Village poultry production systems in the central highlands of Ethiopia
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Dessie, T. and Ogle, B. 2001. Village poultry production systems in the central highlands of Ethiopia. Tropical Animal Health and Production 33(6): 521–537
Permanent link to cite or share this item: https://hdl.handle.net/10568/3938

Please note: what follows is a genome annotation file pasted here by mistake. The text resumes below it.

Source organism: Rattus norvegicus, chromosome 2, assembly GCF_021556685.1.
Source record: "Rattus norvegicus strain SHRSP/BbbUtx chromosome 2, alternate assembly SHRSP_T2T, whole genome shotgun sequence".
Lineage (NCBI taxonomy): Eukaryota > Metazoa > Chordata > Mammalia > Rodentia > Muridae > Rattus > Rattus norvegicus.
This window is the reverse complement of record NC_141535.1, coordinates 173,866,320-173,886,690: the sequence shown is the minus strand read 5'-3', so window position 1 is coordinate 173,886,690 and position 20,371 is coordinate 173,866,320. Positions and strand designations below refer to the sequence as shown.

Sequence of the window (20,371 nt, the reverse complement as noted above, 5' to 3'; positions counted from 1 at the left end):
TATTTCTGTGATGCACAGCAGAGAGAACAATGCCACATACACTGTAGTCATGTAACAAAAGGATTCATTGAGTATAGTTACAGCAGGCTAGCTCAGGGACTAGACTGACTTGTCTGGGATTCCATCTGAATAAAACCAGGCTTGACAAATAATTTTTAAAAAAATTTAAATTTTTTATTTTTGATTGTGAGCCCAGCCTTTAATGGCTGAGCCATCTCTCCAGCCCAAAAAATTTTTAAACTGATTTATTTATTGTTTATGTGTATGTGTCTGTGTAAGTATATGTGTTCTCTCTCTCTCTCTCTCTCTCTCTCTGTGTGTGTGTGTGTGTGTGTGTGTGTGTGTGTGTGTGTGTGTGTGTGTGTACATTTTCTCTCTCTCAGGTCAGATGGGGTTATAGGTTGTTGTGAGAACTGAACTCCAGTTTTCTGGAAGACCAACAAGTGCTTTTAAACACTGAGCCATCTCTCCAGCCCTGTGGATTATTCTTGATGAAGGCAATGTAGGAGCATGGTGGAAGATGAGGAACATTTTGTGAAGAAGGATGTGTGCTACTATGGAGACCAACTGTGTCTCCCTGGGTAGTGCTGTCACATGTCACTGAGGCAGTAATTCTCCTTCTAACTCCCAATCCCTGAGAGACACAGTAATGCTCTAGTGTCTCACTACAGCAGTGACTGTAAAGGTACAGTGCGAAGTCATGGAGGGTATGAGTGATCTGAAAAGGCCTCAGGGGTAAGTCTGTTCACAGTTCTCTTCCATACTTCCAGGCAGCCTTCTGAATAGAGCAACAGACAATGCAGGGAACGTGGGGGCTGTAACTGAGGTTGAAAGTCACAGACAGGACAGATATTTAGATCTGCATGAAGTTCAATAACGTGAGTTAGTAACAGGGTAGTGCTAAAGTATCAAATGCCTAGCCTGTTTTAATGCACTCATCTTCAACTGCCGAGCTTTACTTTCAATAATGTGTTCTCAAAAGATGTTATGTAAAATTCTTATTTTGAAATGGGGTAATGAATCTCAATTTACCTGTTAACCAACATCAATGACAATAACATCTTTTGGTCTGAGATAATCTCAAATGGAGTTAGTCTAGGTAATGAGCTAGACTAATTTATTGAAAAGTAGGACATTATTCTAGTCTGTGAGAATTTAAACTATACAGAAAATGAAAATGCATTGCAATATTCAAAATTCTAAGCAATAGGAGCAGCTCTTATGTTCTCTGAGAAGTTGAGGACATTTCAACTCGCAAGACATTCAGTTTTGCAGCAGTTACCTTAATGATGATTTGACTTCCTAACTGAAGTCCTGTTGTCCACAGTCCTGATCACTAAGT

Participatory rural appraisal (PRA), supported by checklists and intensive case studies on individual households, was carried out in three villages at three different altitudes in the central highlands of Ethiopia. The chicken production system in each village is described and the problems are discussed. More than 60% of the families kept chickens, and in most cases the women owned and managed the birds and controlled the cash from the sales. The production systems followed were mainly low-input and small-scale, with 7-10 mature birds per household, reared in the back yards with inadequate housing, feeding and health care. The average egg production per clutch was 15-20, with 3-4 clutches per year. The mean number of eggs set per bird was 12.9 +/- 2.2 (n = 160), depending on the size of the bird and season, and the hatching rate was 80.9% +/- 11.1%, range 44%-100% (n = 160). Poultry meat and eggs were generally accepted and appreciated in all three villages. In addition to the small amount of cash income they provide, scavenging chickens have nutritional, cultural and social functions. The flock composition, price of poultry and poultry products, disease outbreaks and hatching of chicks were strongly affected by season. Disease was cited as the most important problem by most of the members of the community, followed by predation, lack of feed, poor housing, insufficient water and parasites. Disease periodically decimated the flocks, and consequently, about 50% of the eggs produced were incubated in order to replace the birds that had died. The major source of loss in the system was the high mortality of chicks (61%) that occurred between hatching and the end of brooding at 8 weeks of age. The system was characterized by no or few inputs and a low output level. The major input was the cost of foundation stock, but after that virtually no cost was involved. The major source of feed for the birds was from the scavenging feed resource base, which comprised table leftovers, small grain supplements and anything edible from the immediate environment.